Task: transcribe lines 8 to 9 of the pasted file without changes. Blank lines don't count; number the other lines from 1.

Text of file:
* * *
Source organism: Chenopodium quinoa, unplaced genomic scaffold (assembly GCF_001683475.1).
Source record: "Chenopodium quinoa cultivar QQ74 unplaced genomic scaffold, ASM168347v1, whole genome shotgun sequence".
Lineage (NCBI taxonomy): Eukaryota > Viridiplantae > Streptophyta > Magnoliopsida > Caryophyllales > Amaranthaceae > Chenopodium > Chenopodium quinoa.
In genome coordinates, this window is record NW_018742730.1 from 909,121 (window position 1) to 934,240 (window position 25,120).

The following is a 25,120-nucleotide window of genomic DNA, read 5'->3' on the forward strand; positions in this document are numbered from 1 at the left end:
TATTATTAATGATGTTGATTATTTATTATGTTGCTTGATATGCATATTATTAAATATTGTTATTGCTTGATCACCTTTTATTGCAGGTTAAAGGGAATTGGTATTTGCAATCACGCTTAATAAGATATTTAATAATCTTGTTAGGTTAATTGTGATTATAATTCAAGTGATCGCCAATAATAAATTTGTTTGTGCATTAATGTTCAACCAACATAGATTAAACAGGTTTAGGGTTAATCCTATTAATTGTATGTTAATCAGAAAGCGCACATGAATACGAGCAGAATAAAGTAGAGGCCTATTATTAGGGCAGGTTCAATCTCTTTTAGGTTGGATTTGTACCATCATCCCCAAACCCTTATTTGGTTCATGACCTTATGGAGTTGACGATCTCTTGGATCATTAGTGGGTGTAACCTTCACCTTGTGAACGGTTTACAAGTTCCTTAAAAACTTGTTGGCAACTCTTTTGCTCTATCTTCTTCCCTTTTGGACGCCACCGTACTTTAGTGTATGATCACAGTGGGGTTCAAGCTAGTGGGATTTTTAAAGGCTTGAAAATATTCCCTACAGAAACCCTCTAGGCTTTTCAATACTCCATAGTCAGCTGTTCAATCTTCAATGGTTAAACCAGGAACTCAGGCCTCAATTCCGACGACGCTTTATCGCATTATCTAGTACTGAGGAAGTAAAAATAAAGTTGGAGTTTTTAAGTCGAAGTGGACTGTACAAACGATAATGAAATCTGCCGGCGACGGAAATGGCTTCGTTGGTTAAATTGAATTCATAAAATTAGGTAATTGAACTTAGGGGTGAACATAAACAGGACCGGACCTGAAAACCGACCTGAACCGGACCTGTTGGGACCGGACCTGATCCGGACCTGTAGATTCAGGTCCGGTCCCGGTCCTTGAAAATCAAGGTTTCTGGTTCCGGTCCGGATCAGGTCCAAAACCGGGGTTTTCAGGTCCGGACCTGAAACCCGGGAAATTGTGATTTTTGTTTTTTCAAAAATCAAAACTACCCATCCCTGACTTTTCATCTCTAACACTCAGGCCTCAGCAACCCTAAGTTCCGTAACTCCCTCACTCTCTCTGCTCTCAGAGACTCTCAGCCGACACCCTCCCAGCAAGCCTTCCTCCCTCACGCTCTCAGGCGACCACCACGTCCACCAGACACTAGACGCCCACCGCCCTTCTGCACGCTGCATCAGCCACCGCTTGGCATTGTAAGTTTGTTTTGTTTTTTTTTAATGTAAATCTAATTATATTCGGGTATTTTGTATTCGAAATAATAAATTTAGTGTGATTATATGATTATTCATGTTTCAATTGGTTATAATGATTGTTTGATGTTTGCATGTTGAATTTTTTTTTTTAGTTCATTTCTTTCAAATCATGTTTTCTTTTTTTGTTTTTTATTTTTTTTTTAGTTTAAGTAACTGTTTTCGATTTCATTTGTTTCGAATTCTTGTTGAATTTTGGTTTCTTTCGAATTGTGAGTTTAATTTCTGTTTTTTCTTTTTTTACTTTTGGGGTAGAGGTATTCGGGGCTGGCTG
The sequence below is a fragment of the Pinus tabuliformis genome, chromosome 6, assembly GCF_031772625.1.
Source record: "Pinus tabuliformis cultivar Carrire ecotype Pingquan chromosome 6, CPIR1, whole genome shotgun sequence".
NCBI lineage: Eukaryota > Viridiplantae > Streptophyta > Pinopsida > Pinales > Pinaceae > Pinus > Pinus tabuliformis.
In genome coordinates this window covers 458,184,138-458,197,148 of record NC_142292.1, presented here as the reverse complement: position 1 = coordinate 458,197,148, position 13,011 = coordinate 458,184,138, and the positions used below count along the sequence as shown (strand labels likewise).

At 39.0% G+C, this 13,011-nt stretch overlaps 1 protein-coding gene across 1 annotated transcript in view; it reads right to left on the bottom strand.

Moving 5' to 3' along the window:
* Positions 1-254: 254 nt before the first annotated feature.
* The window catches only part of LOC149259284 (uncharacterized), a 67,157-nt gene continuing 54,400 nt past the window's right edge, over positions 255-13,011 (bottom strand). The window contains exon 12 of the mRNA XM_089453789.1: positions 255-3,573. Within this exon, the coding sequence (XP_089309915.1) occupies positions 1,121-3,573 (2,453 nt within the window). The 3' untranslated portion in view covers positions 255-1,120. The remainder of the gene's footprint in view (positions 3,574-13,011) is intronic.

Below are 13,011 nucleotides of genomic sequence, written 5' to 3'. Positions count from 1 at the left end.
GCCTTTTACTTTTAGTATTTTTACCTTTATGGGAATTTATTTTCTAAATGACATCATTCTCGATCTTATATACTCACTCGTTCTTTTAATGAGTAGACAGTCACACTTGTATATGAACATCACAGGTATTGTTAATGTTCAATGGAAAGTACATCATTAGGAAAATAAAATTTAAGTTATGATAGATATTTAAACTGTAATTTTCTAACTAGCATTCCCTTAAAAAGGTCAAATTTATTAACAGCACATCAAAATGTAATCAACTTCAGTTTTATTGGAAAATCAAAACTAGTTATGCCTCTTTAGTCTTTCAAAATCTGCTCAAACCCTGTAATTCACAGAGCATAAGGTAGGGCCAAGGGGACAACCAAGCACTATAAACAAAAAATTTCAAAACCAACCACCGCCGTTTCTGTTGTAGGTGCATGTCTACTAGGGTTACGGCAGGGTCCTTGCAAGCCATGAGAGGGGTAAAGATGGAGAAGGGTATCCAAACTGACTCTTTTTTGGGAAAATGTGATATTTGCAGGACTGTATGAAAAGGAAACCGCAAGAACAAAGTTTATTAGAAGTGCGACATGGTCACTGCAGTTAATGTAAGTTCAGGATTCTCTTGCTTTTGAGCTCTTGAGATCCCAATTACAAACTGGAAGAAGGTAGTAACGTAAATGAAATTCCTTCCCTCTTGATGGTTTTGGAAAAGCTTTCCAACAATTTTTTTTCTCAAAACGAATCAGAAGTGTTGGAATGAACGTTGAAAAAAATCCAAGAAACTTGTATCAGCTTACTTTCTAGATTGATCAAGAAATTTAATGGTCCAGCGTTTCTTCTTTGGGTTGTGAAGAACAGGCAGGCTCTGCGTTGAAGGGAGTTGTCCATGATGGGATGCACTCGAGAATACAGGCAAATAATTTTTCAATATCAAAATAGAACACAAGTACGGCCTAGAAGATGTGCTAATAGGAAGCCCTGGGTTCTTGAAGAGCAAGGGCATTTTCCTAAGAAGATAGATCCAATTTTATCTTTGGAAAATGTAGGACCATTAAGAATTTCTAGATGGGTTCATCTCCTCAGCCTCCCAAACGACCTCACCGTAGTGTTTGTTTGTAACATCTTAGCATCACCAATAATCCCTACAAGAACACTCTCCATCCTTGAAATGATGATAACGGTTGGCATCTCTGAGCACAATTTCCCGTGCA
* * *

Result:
Source record: "Pinus tabuliformis cultivar Carrire ecotype Pingquan chromosome 6, CPIR1, whole genome shotgun sequence".
NCBI lineage: Eukaryota > Viridiplantae > Streptophyta > Pinopsida > Pinales > Pinaceae > Pinus > Pinus tabuliformis.